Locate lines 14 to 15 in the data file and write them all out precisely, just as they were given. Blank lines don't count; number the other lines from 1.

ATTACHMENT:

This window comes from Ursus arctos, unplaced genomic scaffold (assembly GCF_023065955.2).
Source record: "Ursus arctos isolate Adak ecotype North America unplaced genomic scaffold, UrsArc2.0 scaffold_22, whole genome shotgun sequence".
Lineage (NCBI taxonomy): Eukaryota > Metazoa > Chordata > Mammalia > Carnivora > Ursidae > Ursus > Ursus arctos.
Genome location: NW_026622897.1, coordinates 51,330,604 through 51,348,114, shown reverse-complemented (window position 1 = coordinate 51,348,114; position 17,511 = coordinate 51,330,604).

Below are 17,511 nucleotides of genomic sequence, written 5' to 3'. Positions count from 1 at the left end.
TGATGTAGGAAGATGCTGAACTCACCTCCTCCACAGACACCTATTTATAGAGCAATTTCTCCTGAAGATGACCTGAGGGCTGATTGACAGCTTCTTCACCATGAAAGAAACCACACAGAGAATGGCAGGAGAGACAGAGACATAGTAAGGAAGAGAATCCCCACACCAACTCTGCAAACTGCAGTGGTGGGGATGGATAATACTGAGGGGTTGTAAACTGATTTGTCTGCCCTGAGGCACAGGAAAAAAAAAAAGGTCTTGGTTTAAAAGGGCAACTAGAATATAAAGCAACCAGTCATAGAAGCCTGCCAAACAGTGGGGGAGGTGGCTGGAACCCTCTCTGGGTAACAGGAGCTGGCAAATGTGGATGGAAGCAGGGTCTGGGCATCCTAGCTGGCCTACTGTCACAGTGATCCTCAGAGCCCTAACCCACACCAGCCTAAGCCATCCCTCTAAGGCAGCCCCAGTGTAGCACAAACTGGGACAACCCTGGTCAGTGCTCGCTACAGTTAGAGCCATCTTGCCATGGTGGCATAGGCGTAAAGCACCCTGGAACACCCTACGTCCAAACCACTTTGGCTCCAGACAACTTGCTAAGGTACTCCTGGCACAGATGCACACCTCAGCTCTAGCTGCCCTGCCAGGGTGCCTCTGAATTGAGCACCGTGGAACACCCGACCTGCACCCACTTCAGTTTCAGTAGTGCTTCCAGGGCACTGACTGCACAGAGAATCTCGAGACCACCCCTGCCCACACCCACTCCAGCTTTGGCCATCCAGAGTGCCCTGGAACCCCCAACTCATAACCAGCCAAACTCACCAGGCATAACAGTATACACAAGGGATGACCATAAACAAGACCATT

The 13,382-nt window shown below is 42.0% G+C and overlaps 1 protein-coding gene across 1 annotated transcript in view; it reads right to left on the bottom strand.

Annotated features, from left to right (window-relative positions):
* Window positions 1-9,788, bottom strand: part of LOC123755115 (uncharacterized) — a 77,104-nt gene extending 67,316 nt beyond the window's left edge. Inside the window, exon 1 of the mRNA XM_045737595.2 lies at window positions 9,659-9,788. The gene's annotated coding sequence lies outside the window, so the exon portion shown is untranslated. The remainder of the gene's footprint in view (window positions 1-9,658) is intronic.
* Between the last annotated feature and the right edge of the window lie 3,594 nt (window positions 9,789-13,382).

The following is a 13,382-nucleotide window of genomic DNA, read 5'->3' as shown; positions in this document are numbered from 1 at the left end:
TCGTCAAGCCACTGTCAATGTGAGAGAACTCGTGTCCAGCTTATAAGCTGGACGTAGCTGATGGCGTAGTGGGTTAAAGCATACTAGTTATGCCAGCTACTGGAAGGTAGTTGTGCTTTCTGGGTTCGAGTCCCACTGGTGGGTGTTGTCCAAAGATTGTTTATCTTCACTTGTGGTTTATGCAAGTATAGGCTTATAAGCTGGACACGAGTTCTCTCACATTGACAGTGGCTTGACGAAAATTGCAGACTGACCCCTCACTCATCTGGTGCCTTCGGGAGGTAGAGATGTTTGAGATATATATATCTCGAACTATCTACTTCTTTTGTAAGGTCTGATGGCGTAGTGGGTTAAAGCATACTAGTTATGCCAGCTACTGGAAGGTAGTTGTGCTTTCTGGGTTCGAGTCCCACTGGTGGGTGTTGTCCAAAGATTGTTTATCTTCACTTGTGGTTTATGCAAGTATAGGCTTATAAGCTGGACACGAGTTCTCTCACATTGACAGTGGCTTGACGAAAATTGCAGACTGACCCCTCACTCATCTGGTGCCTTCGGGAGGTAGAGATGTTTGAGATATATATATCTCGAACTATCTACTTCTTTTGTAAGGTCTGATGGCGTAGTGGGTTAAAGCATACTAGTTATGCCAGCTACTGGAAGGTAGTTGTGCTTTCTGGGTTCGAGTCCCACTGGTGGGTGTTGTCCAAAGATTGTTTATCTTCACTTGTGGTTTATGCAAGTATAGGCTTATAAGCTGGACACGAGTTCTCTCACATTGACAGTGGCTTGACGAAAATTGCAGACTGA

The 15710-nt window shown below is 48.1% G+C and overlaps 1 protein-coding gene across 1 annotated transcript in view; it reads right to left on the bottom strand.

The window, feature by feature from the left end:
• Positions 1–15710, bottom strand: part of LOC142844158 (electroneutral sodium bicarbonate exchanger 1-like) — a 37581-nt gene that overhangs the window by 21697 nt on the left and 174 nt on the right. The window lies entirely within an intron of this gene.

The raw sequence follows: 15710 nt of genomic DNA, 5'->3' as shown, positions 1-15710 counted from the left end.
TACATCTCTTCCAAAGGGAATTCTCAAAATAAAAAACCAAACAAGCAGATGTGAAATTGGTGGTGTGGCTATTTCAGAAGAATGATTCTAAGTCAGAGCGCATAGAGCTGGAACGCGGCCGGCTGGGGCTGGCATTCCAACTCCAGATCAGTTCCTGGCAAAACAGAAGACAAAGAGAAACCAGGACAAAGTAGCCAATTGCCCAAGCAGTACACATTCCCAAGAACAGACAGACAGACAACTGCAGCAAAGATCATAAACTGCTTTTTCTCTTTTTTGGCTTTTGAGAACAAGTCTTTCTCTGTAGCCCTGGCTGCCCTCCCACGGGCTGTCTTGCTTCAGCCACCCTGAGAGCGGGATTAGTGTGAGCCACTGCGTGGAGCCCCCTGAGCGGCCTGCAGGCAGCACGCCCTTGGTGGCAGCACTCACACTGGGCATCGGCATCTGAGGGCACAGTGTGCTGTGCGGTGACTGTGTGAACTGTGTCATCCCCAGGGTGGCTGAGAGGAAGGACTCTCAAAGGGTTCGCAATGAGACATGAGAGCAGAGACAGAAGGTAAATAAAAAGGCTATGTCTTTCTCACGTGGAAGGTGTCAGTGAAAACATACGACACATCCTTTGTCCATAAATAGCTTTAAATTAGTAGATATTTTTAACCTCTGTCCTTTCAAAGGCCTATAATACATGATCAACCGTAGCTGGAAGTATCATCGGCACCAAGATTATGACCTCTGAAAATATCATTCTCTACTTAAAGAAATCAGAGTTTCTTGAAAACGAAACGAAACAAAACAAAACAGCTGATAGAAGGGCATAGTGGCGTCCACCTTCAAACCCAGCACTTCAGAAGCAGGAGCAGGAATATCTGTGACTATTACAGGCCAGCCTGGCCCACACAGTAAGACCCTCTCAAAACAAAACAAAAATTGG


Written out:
The window, feature by feature from the left end:
• Positions 1–15710, bottom strand: part of LOC142844158 (electroneutral sodium bicarbonate exchanger 1-like) — a 37581-nt gene that overhangs the window by 21697 nt on the left and 174 nt on the right. The window lies entirely within an intron of this gene.